Markopoulo 2015, Savatiano, Vieilles Vignes, Domaine Papagiannakos ($16.55, 11097451)
100% Savatiano from unirrigated 50-year-old vines in rocky, limestone soil a few kilometres east of Athens airport. Manually harvested. Fermented with selected yeasts in temperature-controlled (16-18°C) stainless steel tanks. Matured on the lees for three months. Reducing sugar: 2.0 g/l. 12.5% ABV. Quebec agent: oenopole.
The nose’s combination of floral notes, sandy beach, lemon curd and white peach is unique. Lemon with hints of tropical fruit, a mineral substrate and bright but unaggressive acidity mark the palate. A bitter thread weaves through the long finish. Probably the most versatile of the trio. As the 2008 Estate bottling tasted last summer showed, Savatiano is capable of improving with age. (Buy again? Yes, including a couple of bottles to cellar for five or six years.)
MWG January 12, 2017, tasting: flight 2 of 7
Civitella d’Agliano 2015, Poggio della Costa, Sergio Mottura ($23.50, 10782309)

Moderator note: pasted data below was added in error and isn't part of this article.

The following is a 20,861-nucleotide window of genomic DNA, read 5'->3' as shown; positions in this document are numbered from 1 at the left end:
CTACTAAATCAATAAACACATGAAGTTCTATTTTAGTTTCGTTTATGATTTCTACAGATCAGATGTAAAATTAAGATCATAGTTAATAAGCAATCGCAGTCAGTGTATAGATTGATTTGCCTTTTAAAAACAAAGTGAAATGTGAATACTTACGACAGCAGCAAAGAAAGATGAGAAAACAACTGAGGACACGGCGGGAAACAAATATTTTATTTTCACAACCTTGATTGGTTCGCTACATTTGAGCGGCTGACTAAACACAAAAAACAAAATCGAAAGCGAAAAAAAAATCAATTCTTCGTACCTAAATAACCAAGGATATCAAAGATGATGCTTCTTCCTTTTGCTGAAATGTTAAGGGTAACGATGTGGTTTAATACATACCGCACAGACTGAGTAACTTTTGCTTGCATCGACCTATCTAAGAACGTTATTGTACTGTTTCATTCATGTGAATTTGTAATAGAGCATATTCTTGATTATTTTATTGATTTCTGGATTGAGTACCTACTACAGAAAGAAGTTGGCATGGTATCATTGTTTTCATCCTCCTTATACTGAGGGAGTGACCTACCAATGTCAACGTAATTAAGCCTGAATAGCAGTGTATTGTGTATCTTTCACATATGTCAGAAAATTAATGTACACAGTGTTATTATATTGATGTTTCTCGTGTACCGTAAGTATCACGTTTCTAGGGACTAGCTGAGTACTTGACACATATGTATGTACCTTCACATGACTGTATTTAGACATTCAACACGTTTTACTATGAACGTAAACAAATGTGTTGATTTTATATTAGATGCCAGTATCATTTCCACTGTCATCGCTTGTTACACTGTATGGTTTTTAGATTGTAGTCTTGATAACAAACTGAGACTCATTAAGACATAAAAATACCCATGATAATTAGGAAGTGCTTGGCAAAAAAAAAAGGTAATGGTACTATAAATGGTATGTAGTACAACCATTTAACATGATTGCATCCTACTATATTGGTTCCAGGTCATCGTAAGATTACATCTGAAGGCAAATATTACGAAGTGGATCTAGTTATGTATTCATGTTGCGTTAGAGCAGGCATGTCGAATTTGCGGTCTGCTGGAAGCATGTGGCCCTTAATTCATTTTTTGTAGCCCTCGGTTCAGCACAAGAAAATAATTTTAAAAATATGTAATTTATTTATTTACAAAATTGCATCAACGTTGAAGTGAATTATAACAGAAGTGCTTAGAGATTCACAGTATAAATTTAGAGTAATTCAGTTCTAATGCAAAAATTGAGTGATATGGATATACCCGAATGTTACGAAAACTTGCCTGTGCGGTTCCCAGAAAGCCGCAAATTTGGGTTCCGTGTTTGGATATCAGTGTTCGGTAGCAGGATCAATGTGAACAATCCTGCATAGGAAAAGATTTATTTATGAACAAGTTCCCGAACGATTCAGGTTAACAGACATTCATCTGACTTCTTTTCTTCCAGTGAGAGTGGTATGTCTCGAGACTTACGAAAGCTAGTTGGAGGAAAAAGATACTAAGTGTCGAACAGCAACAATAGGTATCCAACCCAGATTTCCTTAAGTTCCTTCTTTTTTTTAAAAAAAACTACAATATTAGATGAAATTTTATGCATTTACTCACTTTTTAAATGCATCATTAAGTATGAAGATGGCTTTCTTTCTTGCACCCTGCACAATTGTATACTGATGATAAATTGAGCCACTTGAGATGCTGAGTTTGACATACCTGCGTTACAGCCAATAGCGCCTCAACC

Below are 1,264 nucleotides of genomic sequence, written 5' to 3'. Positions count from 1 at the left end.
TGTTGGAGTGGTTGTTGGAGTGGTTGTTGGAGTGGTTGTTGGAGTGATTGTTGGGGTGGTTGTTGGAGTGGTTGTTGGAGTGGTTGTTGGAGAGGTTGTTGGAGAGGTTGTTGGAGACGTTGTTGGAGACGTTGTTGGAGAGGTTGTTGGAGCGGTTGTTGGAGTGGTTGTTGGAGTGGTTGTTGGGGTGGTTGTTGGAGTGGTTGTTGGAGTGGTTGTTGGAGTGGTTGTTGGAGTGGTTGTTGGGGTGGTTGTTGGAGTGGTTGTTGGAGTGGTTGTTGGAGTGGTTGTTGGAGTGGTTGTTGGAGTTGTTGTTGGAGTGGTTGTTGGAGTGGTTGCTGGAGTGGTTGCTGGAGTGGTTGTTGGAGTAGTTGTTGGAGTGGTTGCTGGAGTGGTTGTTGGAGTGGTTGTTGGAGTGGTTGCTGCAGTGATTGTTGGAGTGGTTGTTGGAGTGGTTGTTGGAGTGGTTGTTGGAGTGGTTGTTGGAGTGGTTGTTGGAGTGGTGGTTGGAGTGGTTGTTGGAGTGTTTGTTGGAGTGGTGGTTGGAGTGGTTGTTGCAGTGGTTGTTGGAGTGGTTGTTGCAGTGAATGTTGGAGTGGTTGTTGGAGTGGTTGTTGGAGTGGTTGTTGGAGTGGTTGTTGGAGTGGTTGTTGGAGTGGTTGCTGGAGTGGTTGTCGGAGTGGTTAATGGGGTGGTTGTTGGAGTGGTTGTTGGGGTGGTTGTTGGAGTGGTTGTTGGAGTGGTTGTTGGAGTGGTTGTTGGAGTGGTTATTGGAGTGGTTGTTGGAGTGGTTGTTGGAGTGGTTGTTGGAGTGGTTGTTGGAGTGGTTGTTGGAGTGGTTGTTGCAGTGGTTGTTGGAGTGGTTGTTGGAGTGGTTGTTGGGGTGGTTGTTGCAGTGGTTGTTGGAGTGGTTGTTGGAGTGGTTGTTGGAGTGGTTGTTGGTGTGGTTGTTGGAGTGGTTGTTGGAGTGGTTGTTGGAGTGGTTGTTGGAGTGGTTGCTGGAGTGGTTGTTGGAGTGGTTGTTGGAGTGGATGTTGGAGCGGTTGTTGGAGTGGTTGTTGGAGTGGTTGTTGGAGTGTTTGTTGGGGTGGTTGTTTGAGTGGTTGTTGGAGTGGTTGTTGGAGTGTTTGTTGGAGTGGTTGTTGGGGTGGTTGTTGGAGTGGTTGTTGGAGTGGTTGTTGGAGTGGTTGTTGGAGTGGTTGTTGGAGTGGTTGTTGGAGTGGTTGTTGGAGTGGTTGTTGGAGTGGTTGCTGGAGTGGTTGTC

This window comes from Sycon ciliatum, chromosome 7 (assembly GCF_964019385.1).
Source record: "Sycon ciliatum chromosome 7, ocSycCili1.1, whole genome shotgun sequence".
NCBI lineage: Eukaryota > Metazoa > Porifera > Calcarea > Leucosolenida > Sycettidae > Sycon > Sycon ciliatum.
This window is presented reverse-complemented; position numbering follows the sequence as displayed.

100% Grechetto from organically farmed 30-year-old vines grown in the Poggio della Costa vineyard. Manually harvested, soft-pressed, cold-settled, fermented with selected yeasts in temperature-controlled (18-20°C) tanks for 20 days. Matured on the lees in tanks for six months. Sees only stainless steel until bottling. Filtered. Screwcapped. Reducing sugar: 1.3 g/l. 13.5% ABV. Quebec agent: Valmonti.
Subtle, wafting nose of minerals (quartz), preserved lemon, straw with some flowers in it, “fennel bulb” (per another taster) and a saline note. Lemony and “chalky” in the mouth, the zingy acidity balanced by the not inconsiderable extract. A faint bitterness marks the long, clean, minerally finish. Simpler than the Orvieto but ultimately more appealing. (Buy again? Yes.)